Tuesday, July 21, 2009

The Reader - Pithy and Poignant

Pithy – Concise and expressive; Poignant – evoking a keen sense of sadness. This is how my Pocket Oxford Dictionary defines these words and this is exactly how I feel now after completing ‘The Reader’ by Bernhard Schlink. Some novels leave me drained emotionally and in a sense physically too though in a strange fashion. I get so involved in them that to be disturbed from reading kindles unreasonable anger and a strange state of weariness. I become irritable and often find myself at a loss to respond to any conversation.

This novel would squarely fall under that category. With its pithy prose and taut flow, it was unputdownable and intellectually stimulating, always pushing the borders. Some readers of this post would have seen the movie though I haven’t. I would like to hear from those who have seen it on how they felt. I am very curious to see the movie now because to capture such a novel in visual form would require great skill and craft.

Coming to the novel, Hannah is a woman who has worked as a prison guard in the SS during the Nazi period. Post war, she leads a routine life until she meets Michael, a 15 year old in strange circumstances. What follows is a period of lovemaking – Michael wants to feel grown up, is eager to forget his illness and finds in Hannah an attractive Woman who is determined and forceful in a manner that is seductive. He is eager to please her and wants to be in her good books.

Hannah indulges in this “kid”, their difference in age rarely getting in the way of each other’s needs. Slowly, he begins to read to her from novels which she encourages and admires. Years later, Michael meets Hannah in quite different circumstances when the past seems to have caught up with her and she is charged with the crime of standing by indifferently when several prisoners are engulfed by flames. The circumstances of their death make her seem brutal while nobody could comprehend the reality in a way Hannah seems to.

She has a secret: her illiteracy. She guards it with a determination that is self destructive. When Michael comes to know about it, he is confronted with several moral questions. Should he against Hannah’s wishes try to save her? Is she a criminal? Did she have any alternative when flames were engulfing the innocent prisoners? What is the role of law in retrospectively delivering justice? What is the moral position of people who looked the other side when the establishment cruelly targeted a community?

In raising all these questions, there is a never a discordant note. Michael is unable to lead a normal life; Hannah follows him in his memories whatever he does. The writing is beautiful in several parts when the author unravels the working of the mind.

“But behavior does not merely enact whatever has already been thought through and decided. It has its own sources, and is my behavior, quite independently, just as my thoughts are my thoughts, and my decisions my decisions.”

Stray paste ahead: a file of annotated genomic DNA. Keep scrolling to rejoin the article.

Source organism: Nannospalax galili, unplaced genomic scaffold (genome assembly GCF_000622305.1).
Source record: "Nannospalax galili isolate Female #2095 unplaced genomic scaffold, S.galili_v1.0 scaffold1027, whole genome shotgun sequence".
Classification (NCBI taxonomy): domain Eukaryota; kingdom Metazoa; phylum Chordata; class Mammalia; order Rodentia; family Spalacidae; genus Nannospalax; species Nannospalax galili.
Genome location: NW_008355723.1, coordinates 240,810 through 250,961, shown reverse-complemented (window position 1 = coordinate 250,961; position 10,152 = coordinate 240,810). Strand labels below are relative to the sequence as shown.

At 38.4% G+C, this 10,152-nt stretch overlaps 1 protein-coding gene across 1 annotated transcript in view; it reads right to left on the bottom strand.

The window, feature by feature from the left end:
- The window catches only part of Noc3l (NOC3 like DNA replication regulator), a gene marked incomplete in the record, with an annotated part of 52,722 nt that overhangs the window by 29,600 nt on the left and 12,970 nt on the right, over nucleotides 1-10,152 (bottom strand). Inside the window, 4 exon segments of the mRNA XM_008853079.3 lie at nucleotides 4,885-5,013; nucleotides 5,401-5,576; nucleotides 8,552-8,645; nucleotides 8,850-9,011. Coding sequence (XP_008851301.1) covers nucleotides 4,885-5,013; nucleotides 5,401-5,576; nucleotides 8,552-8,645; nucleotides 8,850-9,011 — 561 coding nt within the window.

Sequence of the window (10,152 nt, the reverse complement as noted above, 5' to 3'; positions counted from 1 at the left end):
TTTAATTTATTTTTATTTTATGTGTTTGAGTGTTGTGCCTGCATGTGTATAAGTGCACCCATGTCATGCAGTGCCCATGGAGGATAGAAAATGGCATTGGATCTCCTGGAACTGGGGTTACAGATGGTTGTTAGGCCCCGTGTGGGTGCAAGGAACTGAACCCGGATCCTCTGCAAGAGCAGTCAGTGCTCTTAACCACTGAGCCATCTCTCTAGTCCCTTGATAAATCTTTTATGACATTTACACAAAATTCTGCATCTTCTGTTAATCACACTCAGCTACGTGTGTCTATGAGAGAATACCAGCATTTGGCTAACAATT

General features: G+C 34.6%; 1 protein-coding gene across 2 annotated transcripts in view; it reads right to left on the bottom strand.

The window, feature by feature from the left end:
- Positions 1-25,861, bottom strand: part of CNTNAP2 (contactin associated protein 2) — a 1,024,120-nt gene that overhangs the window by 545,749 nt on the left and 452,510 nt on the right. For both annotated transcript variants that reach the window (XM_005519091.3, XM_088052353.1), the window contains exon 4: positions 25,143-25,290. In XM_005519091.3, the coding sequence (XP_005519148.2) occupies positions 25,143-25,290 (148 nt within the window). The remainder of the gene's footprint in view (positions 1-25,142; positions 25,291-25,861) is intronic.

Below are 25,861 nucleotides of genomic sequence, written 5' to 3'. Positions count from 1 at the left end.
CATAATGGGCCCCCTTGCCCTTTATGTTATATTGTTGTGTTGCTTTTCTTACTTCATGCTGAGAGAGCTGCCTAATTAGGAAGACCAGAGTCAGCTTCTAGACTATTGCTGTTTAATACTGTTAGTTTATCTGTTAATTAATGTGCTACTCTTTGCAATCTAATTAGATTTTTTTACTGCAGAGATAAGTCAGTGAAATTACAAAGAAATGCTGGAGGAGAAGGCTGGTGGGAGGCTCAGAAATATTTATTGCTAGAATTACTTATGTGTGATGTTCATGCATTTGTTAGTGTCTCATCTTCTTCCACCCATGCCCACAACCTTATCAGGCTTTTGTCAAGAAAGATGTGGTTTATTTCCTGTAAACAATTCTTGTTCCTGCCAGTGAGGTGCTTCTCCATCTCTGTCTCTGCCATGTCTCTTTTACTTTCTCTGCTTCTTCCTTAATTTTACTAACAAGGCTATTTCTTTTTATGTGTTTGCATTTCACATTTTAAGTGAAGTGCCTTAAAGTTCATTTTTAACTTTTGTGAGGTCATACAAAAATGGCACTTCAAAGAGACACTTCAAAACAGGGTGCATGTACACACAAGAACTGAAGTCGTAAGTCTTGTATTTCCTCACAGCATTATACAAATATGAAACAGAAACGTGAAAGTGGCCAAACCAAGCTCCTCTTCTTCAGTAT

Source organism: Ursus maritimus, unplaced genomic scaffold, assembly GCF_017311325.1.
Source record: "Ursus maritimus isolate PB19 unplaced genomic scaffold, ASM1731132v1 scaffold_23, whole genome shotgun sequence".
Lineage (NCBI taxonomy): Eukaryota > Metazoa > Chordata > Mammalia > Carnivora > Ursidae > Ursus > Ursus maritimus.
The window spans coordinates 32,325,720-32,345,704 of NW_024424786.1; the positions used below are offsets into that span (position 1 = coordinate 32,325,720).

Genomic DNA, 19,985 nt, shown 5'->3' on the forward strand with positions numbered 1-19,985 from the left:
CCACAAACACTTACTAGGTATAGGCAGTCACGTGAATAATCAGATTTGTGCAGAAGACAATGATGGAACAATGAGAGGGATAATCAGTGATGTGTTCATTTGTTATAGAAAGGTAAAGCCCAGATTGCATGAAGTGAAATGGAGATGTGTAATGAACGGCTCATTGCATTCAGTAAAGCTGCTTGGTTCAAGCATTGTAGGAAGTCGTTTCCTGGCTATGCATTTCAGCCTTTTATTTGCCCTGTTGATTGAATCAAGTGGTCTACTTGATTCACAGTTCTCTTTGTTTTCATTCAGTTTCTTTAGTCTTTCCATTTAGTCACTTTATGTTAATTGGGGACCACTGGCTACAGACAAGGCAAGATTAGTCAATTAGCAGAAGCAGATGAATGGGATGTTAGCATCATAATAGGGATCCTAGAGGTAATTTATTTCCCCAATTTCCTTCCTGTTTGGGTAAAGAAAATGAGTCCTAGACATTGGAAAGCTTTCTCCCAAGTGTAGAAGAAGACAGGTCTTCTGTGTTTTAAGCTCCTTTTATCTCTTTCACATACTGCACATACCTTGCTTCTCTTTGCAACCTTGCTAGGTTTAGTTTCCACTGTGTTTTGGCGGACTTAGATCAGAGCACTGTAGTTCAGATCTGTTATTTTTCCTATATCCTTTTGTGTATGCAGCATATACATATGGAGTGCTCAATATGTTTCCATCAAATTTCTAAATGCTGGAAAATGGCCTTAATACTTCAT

“Is this what sadness is all about? Is it what comes over us when beautiful memories shatter in hindsight because the remembered happiness fed not just on actual circumstances but on a promise that was not kept?”

Towards the end of the novel, I was overcome with sadness at Hannah’s fate. The manner in which we take others for granted, assume things about people without ever confronting is conveyed so matter-of-factly that it deserves a place among the very best books I have read.

In categorizing books we make the mistake of choosing words that are worn with overuse. While talking about them, we make the same mistakes. ‘The Reader’ presents a complexity that is quintessential here. This is a must read for any serious book lover. It tells a story that would have a resonance with every man and woman!

There is always a greater satisfaction I experience from reading literature that is not contemporary. Is it because such books satiate a yearning within me that is hard to define or is it because contemporary subjects don’t afford the pen a certain gravity and poise? The question is open and answers are welcome…


The Layman said...

I saw the movie and I haven't read the novel.

To be honest, it was a very good movie which managed to touch the right chords. But I doubt whether it has captured the intensity of the relationship between Hannah and Michael going by your description of the novel.

Don't keep your expectations too high and I'm sure it would be acceptable if not impressive.

There is always a greater satisfaction I experience from reading literature that is not contemporary. Is it because such books satiate a yearning within me that is hard to define or is it because contemporary subjects don’t afford the pen a certain gravity and poise?

A very interesting question because I feel the same about literature/movies based on contemporary events. I have always felt that it is the strong desire to know a past of which we were never a part. To know about the times in which our parents and grand parents lived. Probably in search of an innocence in people, places...

When everything is available in abundance, the charm goes out of things. I have always felt it makes our life ordinary.

I dont know if I am making sense. Probably it is just a race against time. To know people, places and events who we can never meet ..

A strange love for things lost and forgotten.

Shiva said...

Thanks Layman for your take on the movie. Hope to see it soon...

On the yearning for the past, I think your point is very good. It does play a major part..the longing to somehow get a window into the events of the past... and books fill the void quite well!